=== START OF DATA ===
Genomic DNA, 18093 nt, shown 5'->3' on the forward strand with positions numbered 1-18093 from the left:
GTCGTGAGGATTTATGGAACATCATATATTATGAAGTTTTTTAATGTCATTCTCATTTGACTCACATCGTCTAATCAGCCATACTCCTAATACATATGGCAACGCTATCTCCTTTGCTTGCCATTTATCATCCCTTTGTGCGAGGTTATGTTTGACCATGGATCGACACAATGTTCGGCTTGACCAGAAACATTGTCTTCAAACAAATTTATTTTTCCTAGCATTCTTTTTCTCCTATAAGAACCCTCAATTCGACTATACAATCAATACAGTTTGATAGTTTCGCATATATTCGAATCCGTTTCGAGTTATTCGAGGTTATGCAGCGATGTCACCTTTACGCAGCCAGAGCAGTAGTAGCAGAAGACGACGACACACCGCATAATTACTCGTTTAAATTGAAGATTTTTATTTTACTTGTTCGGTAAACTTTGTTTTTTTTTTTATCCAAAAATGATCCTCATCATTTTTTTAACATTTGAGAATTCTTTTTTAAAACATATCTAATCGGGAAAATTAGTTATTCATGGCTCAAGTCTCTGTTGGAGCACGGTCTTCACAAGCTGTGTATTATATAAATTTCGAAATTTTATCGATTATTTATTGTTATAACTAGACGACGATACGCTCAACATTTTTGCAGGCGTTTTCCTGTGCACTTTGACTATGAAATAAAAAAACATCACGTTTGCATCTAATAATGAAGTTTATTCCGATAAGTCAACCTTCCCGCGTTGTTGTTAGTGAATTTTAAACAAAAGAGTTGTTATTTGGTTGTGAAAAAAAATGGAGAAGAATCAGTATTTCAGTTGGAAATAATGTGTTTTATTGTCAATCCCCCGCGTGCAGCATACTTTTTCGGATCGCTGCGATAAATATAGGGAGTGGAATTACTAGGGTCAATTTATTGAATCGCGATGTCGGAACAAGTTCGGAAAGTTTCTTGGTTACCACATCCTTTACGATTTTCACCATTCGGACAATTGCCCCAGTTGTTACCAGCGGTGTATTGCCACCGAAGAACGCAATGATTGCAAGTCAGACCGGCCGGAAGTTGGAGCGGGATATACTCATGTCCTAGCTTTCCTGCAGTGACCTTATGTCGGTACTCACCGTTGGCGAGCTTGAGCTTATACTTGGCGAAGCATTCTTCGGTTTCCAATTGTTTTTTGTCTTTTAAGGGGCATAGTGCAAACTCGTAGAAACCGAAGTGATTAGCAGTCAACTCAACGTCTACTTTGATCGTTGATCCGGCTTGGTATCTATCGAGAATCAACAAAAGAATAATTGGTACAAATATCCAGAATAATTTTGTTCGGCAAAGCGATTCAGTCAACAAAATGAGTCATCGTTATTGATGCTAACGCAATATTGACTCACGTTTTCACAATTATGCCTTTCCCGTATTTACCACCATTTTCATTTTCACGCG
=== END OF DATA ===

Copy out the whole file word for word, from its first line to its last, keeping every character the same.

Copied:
Genomic DNA, 18093 nt, shown 5'->3' on the forward strand with positions numbered 1-18093 from the left:
GTCGTGAGGATTTATGGAACATCATATATTATGAAGTTTTTTAATGTCATTCTCATTTGACTCACATCGTCTAATCAGCCATACTCCTAATACATATGGCAACGCTATCTCCTTTGCTTGCCATTTATCATCCCTTTGTGCGAGGTTATGTTTGACCATGGATCGACACAATGTTCGGCTTGACCAGAAACATTGTCTTCAAACAAATTTATTTTTCCTAGCATTCTTTTTCTCCTATAAGAACCCTCAATTCGACTATACAATCAATACAGTTTGATAGTTTCGCATATATTCGAATCCGTTTCGAGTTATTCGAGGTTATGCAGCGATGTCACCTTTACGCAGCCAGAGCAGTAGTAGCAGAAGACGACGACACACCGCATAATTACTCGTTTAAATTGAAGATTTTTATTTTACTTGTTCGGTAAACTTTGTTTTTTTTTTTATCCAAAAATGATCCTCATCATTTTTTTAACATTTGAGAATTCTTTTTTAAAACATATCTAATCGGGAAAATTAGTTATTCATGGCTCAAGTCTCTGTTGGAGCACGGTCTTCACAAGCTGTGTATTATATAAATTTCGAAATTTTATCGATTATTTATTGTTATAACTAGACGACGATACGCTCAACATTTTTGCAGGCGTTTTCCTGTGCACTTTGACTATGAAATAAAAAAACATCACGTTTGCATCTAATAATGAAGTTTATTCCGATAAGTCAACCTTCCCGCGTTGTTGTTAGTGAATTTTAAACAAAAGAGTTGTTATTTGGTTGTGAAAAAAAATGGAGAAGAATCAGTATTTCAGTTGGAAATAATGTGTTTTATTGTCAATCCCCCGCGTGCAGCATACTTTTTCGGATCGCTGCGATAAATATAGGGAGTGGAATTACTAGGGTCAATTTATTGAATCGCGATGTCGGAACAAGTTCGGAAAGTTTCTTGGTTACCACATCCTTTACGATTTTCACCATTCGGACAATTGCCCCAGTTGTTACCAGCGGTGTATTGCCACCGAAGAACGCAATGATTGCAAGTCAGACCGGCCGGAAGTTGGAGCGGGATATACTCATGTCCTAGCTTTCCTGCAGTGACCTTATGTCGGTACTCACCGTTGGCGAGCTTGAGCTTATACTTGGCGAAGCATTCTTCGGTTTCCAATTGTTTTTTGTCTTTTAAGGGGCATAGTGCAAACTCGTAGAAACCGAAGTGATTAGCAGTCAACTCAACGTCTACTTTGATCGTTGATCCGGCTTGGTATCTATCGAGAATCAACAAAAGAATAATTGGTACAAATATCCAGAATAATTTTGTTCGGCAAAGCGATTCAGTCAACAAAATGAGTCATCGTTATTGATGCTAACGCAATATTGACTCACGTTTTCACAATTATGCCTTTCCCGTATTTACCACCATTTTCATTTTCACGCG